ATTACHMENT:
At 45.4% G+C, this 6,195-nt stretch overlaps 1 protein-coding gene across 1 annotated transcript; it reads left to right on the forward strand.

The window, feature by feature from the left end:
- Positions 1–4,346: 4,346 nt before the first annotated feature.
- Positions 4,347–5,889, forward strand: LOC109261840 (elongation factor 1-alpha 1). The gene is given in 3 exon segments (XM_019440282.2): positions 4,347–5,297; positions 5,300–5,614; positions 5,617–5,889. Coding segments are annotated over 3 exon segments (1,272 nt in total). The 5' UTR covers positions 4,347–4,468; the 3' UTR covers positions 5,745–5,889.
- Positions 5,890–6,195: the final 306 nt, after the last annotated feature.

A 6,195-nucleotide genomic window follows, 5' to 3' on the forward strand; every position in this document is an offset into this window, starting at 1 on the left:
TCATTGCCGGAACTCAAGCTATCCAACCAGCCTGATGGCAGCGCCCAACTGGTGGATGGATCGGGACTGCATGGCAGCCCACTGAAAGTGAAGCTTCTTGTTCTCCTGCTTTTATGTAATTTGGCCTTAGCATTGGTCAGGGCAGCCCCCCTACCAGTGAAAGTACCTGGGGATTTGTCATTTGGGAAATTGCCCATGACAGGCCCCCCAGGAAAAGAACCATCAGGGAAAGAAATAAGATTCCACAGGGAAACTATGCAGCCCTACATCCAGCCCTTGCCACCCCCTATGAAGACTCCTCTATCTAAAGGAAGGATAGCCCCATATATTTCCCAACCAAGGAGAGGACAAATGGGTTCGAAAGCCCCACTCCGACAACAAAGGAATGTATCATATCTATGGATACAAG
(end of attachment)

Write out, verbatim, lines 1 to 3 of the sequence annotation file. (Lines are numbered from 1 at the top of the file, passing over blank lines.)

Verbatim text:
At 45.4% G+C, this 6,195-nt stretch overlaps 1 protein-coding gene across 1 annotated transcript; it reads left to right on the forward strand.

The window, feature by feature from the left end:
- Positions 1–4,346: 4,346 nt before the first annotated feature.